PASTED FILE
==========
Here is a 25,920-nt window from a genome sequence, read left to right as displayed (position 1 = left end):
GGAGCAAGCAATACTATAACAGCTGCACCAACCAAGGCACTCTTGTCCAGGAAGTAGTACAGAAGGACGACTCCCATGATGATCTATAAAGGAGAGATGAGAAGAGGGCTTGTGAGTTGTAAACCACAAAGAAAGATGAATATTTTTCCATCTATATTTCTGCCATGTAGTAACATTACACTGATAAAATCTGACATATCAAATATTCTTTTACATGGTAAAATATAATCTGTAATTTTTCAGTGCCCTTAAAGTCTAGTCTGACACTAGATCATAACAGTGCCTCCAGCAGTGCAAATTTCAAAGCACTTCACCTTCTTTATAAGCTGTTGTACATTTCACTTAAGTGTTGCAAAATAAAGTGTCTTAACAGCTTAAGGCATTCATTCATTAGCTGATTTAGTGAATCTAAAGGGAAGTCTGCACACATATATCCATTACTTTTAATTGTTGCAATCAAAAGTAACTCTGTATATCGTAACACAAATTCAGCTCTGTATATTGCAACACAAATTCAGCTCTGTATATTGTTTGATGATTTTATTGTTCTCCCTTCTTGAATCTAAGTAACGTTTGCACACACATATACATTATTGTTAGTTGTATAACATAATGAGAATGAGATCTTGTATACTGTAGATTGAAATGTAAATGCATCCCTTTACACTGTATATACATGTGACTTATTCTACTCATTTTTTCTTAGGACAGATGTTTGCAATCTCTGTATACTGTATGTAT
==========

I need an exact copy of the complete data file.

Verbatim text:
Here is a 25,920-nt window from a genome sequence, read left to right as displayed (position 1 = left end):
GGAGCAAGCAATACTATAACAGCTGCACCAACCAAGGCACTCTTGTCCAGGAAGTAGTACAGAAGGACGACTCCCATGATGATCTATAAAGGAGAGATGAGAAGAGGGCTTGTGAGTTGTAAACCACAAAGAAAGATGAATATTTTTCCATCTATATTTCTGCCATGTAGTAACATTACACTGATAAAATCTGACATATCAAATATTCTTTTACATGGTAAAATATAATCTGTAATTTTTCAGTGCCCTTAAAGTCTAGTCTGACACTAGATCATAACAGTGCCTCCAGCAGTGCAAATTTCAAAGCACTTCACCTTCTTTATAAGCTGTTGTACATTTCACTTAAGTGTTGCAAAATAAAGTGTCTTAACAGCTTAAGGCATTCATTCATTAGCTGATTTAGTGAATCTAAAGGGAAGTCTGCACACATATATCCATTACTTTTAATTGTTGCAATCAAAAGTAACTCTGTATATCGTAACACAAATTCAGCTCTGTATATTGCAACACAAATTCAGCTCTGTATATTGTTTGATGATTTTATTGTTCTCCCTTCTTGAATCTAAGTAACGTTTGCACACACATATACATTATTGTTAGTTGTATAACATAATGAGAATGAGATCTTGTATACTGTAGATTGAAATGTAAATGCATCCCTTTACACTGTATATACATGTGACTTATTCTACTCATTTTTTCTTAGGACAGATGTTTGCAATCTCTGTATACTGTATGTAT